As some academics may be afraid of digging deeper because they're afraid of what they'll uncover. Better to round up the usual suspects of poverty, gangs, racism, drugs, etc. But the NYPD does itself no favors by not giving a damn what people think: "Everything is under control. No need to look here. Keep moving." But academics and the NYPD need each other. Certainly they do if any lessons are to be learned from the NYPD and applied elsewhere.

You can't just "do it like they do in New York" because we don't know what about what they do in New York works. Is it Compstat? Stop and frisk? Broken Windows? Foot patrol? Zero Tolerance? College-educated police officers? Community policing (whatever that means)? Hot spots (actually, we do know that this works)? Better public housing? Mandatory prison time for illegal gun possession? Decreased incarceration? More immigrants? More eyes on the street? Getting rid of lead? Who knows? But let's say that one thing the NYPD does pretty well these days in keep homicide numbers low. Well one thing academics do pretty very well is test theories and break things down into parts. There's a lot going on here. It would be nice to systematically figure out what works. We need to understand these parts so that effective police tactics and strategies can spread to other cities.

In the meantime, it's like we're swinging at a piƱata, blindfolded. We took a few swings and feel some contact. But in the end all we see is candy in the floor. So we scoop some up and forget about what we actually did.

January 5, 2013

Bang Bang, That Awful Sound

Chicago's 2012 murder total was 532. NYC's total number for 2012 was 417. Even in absolute numbers this is significantly lower than Chicago! Amazing. The comparable homicide rates for NYC and Chicago are 5 and 20 per 100,000.

Homicides in New York City declined 19 percent from 2011 (just to remember: in 1990 2,245 people were killed in NYC). To get such a substantial drop on such a low (by US standards) homicide number needs some explaining. Chicago saw a 23 percent increase from 2011.

Had the New York numbers gone up and the Chicago numbers gone down, you'd hear sage mumblings from chin stroking academics about regression to the mean (which, of course, assumes there is a mean (average) homicide rate toward which to regress... but I digress). I'll tell you what the answer isn't: people in New York just loved each other more; while clearly hate was on the rise in Chicago.

[More tomorrow]

January 3, 2013

Bang Bang, I Hit the Ground

Remember that fear mongering from last year?

"Which one?" you might say.

The one about more police officer getting killed? Forty officers were shot and killed in 2008. In 2011 that number increased to 67! Even the New York Times go in the act: "72 officers were killed by perpetrators in 2011, a 25 percent increase from the previous year and a 75 percent increase from 2008." There was lots of talk about a new environment in which criminals felt more "emboldened" to assault law enforcement officers.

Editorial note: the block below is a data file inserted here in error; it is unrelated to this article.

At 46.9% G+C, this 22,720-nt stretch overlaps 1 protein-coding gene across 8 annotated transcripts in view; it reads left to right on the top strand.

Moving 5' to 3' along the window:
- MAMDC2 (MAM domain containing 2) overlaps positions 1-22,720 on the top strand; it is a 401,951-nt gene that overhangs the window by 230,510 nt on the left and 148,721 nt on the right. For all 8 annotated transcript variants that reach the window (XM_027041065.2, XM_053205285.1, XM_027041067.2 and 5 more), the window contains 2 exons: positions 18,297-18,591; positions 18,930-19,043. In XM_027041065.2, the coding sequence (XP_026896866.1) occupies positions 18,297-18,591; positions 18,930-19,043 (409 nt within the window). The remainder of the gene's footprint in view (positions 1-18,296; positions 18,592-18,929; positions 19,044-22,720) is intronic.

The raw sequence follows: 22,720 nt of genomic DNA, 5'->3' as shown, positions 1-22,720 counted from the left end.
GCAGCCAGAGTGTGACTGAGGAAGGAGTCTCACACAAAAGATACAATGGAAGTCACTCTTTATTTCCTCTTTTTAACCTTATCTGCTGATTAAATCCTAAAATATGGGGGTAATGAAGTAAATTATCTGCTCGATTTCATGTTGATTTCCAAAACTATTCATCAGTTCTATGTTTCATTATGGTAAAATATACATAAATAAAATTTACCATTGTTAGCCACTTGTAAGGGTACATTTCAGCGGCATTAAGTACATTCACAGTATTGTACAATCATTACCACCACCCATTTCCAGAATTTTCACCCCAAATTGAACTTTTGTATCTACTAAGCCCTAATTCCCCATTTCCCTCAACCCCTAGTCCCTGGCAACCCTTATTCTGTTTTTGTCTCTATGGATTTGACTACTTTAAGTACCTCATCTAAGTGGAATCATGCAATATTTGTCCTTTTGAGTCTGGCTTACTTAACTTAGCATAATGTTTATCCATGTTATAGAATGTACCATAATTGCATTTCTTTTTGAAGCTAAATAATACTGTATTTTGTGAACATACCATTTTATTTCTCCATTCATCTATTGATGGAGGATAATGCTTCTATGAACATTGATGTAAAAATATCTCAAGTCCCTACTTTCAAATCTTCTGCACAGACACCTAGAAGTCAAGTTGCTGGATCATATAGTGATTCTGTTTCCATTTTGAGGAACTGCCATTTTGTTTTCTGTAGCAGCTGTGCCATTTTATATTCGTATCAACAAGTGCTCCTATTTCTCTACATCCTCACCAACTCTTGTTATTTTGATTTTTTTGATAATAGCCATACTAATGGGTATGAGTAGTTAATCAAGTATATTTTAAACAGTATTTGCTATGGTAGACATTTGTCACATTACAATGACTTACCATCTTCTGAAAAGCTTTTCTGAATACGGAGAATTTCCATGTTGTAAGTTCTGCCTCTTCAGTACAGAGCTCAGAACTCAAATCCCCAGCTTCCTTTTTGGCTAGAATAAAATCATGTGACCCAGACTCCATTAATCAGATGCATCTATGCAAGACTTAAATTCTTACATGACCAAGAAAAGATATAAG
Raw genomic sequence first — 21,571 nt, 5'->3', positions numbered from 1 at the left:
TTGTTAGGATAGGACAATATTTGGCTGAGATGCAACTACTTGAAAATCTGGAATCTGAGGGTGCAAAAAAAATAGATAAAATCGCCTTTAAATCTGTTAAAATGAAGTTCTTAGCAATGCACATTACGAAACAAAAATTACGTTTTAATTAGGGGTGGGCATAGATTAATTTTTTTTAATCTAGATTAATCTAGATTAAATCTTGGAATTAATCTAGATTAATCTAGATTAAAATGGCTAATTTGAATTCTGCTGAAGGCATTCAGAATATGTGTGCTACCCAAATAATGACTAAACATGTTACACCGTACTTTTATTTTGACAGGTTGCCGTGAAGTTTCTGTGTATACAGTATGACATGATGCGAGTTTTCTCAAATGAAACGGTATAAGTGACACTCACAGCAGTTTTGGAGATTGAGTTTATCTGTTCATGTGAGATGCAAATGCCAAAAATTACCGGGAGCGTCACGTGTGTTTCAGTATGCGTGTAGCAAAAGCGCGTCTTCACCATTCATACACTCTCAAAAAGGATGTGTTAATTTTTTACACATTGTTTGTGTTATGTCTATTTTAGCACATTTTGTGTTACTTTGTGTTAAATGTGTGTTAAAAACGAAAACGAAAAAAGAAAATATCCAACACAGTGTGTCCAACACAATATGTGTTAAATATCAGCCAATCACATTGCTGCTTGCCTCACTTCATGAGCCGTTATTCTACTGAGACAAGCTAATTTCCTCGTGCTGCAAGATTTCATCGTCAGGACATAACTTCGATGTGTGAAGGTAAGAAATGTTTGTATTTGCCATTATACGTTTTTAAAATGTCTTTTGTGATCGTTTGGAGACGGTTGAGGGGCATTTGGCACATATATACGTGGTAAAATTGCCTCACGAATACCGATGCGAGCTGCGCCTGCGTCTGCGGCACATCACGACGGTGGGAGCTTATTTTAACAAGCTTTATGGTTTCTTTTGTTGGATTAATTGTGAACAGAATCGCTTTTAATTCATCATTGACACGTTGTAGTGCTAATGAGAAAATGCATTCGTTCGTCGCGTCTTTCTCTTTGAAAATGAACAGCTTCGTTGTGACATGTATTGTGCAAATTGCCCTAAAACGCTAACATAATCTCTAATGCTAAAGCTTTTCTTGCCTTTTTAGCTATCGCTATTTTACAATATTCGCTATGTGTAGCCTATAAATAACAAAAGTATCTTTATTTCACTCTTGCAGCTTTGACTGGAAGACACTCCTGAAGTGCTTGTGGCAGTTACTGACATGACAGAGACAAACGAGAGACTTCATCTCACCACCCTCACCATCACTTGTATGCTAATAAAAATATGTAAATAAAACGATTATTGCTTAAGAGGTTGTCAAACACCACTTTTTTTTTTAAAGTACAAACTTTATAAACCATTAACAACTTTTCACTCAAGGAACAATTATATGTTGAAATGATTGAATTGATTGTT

I was asked about this a few times last year and said bullshit (I wasn't quoted). It was probably just a statistical spike (albeit one with a lot of dead police officers on the end of it). Part of the reason I didn't think this was a trend was that in 2007, 66 officers were shot and killed. Maybe 2008 was the aberration.

Well the good news is that the number of officers shot and killed went down from 67 in 2011 to 47 in 2012. Sometimes it's best to just be lucky.

Update: Three offices were shot and injured last night in NYC.

January 1, 2013

Bang Bang, He Shot Me Down

Eleven people were shot in Chicago early New Year's Day.

Nine were shot New Year's morning in New York City.

Happy New Year.

Meanwhile, best I can tell, nobody was shot in Baltimore! The Baltimore Sun gives a crude but useful breakdown of basic homicide demographics for the 217 killings in Charm City in 2012. Of note:

A low Baltimore clearance rate of 47%. Yes, this does mean that more than half of murderers get away with murder (at least for a while). The real clearance rate for the year -- if you remove the cases from prior years closed this year -- is even lower, 35 percent. The actually odds of getting convicted for homicide in Baltimore? I don't know. But it's low.

As for the victims and killers, the numbers are typical. More than 4 in 5 killed with a handgun. 90% are men. 94% are black and 5% white (Baltimore is about 65% African American). A promising sign is that Baltimore is now about 5% hispanic, and yet only 1 homicide victim was hispanic.

One-third of victims (more than I would have suspected) were over 35 years old.

83% of victims had criminal records. 24% were on parole or probation at time of death (this is why some people actually do live longer in prison). 38% of victims had been previously arrested for a gun crime. Of known suspects, 45% had gun-related priors for gun crimes.